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The panda says no!

>> Saturday, April 12, 2008

If you cringe at the sight of these punctuated signs,

Car's For Sale
Trouser's reduced
Im here,,,,

Then you should be part of the Panda Sticker Army. If you don't see the error in those signs, I recommend require that you continue reading. You need to be acquainted with the punctuations that you are taking for granted.

Eats, Shoots and Leaves is the one of those genius books ever made. Punctuation marks are now codes that we need to decipher. When we're faced with sentences or phrases that need punctuation marks, we resort to doing an "eenie, minnie, miney, mo" on choosing the proper punctuation mark to complete the sentence and make it understandable.

If you have a very good relationship with these symbols, then congratulations, you are now qualified for the Sticker Army.

Whenever I'm on the road, I'm always on the look-out for signs. I've noticed that Filipinos have this desire for apostrophes. They add apostrophes to signs that don't need apostrophes. And when there is a need for one, it's either they don't put one, or there is an excess of it.

Congratulation's to our graduates!
Rj'3s sari-sari store's

They must read Lynne Truss's book, "Eats, Shoots and Leaves," a book on punctuation marks. She writes it in a humorous way, as if she were talking to you directly. She gives examples on how punctuation can change the meaning of written work and how they can change certain events in history. Yes, those little dots with tails can change the world.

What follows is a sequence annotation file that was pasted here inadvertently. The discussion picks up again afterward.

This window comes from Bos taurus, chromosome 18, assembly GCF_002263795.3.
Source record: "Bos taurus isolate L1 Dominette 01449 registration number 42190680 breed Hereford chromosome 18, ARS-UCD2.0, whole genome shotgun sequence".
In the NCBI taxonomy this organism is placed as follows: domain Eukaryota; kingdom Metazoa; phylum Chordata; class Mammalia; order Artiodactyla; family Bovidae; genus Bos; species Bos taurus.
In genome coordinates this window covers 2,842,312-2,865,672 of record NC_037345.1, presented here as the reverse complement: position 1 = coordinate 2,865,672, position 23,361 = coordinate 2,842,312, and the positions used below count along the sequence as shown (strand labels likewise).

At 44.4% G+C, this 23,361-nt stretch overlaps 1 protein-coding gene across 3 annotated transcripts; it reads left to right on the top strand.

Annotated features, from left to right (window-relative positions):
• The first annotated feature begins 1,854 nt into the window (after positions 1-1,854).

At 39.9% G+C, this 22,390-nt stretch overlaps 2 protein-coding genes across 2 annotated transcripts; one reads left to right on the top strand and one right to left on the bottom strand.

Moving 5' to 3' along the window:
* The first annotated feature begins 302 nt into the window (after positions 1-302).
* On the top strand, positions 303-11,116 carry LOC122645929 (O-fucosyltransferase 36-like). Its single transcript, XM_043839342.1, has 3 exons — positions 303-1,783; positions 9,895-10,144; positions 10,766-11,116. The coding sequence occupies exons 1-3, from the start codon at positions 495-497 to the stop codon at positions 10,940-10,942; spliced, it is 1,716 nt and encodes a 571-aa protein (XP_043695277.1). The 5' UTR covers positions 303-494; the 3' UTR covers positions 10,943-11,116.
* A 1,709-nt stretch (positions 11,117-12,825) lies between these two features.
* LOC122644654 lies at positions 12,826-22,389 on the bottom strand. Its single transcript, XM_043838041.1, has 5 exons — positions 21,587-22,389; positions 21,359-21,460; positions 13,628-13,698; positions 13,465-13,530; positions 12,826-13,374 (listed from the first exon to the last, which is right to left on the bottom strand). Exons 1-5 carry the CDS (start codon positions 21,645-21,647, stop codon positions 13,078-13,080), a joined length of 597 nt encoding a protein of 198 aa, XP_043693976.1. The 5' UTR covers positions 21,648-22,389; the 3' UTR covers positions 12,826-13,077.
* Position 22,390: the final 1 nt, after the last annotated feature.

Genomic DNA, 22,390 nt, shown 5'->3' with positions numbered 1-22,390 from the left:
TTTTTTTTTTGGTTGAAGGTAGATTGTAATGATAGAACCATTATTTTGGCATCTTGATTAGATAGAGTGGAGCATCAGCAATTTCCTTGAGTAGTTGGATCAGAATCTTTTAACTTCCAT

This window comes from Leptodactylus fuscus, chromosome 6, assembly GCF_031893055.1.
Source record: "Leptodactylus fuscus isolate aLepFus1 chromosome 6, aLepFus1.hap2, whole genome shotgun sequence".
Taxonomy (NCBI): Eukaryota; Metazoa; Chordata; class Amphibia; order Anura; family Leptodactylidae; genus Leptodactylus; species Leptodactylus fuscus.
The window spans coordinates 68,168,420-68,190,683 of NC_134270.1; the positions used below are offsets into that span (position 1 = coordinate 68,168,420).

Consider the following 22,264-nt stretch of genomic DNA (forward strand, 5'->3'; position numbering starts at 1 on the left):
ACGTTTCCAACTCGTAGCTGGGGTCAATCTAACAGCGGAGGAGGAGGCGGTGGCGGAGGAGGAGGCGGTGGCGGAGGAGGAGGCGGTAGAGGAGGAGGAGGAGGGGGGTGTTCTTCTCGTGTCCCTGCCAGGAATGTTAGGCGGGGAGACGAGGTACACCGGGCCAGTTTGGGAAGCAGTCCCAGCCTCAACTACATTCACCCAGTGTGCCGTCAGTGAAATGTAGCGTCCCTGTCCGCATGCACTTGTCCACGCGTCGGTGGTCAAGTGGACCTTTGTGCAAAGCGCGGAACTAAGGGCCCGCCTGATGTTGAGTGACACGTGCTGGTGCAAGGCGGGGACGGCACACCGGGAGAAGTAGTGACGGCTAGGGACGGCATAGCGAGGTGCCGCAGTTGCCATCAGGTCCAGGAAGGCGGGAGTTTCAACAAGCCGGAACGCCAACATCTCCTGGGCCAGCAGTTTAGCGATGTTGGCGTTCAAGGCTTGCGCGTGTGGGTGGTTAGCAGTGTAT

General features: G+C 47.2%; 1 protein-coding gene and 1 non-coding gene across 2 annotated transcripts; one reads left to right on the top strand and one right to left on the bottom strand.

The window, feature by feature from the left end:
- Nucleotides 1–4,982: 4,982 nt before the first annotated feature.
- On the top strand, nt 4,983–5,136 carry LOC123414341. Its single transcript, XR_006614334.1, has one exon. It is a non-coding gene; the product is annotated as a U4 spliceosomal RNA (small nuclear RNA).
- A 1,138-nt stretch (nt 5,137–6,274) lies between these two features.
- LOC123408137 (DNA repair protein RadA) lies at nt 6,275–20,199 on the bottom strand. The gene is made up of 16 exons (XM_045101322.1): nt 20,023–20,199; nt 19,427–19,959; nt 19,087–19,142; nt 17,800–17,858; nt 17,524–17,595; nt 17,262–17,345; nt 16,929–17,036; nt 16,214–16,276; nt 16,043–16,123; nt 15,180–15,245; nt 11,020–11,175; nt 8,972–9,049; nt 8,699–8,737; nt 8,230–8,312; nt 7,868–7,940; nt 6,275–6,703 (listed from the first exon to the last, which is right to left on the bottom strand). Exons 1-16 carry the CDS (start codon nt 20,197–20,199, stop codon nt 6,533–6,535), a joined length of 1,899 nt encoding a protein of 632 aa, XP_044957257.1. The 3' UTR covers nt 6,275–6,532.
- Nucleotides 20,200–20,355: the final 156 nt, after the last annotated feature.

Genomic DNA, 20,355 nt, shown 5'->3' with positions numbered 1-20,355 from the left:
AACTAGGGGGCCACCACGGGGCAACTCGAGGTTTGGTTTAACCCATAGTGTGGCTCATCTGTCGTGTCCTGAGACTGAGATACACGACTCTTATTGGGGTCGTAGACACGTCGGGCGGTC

One famous example is the source for her book title.

A panda walks into a cafe. He orders a sandwich, eats it, then draws a gun and fires two shots in the air.

"Why?" asks the confused waiter, as the panda makes towards the exit. The panda produces a badly punctuated wildlife manual and tosses it over his shoulder.

"I'm a panda," he says, at the door. "Look it up."

The waiter turns to the relevant entry and, sure enough, finds an explanation.

"Panda. Large blank-and-white bear-like mammal, native to China. Eats, shoots and leaves."

See how a comma changes anything? (If you force a laugh and didn't get the joke, start saving up for this book.)

Punctuation is important. Most of us only know the period, exclamation point and question mark. Those are the basic marks, also known as the end marks. However, those that come between such as the comma, dash, apostrophe and hypen are the tricky ones. They are usually the misunderstood ones. Majority of us do not know when to use them correctly. Lynne Truss helps us with that.

If you know how to use the punctuations, I still recommend that you buy it. I have to admit, I'm still confused on the plural of singular words ending in s. I have to memorize the words that do not need to add an s after the apostrophe for possessive nouns. When you do the possessive for Jesus or Achilles, you don't put an s after the apostrophe. But if it's a different name like Truss, there is a need to put an s after the apostrophe. The list for the exceptions is endless. The rule for that isn't really set on stone; it's more like what the general public agrees to.

The book also comes with a punctuation repair kit. It's main purpose is that when you see a sign that needs punctuational edits, then the stickers provide you the authority to edit the signs. There are large stickers for commas, question marks, periods, colons and semi colons. There are stickers that say, "The panda says no!" which are for punctuations that shouldn't exit on a sign. A clever idea, and I'm looking for the perfect sign to place my first sticker.

Join the advocacy, love punctuations and grab Lynne Truss's book.

Did I use my punctuations correctly? I hope I did (or maybe I overdid the commas). *grins*


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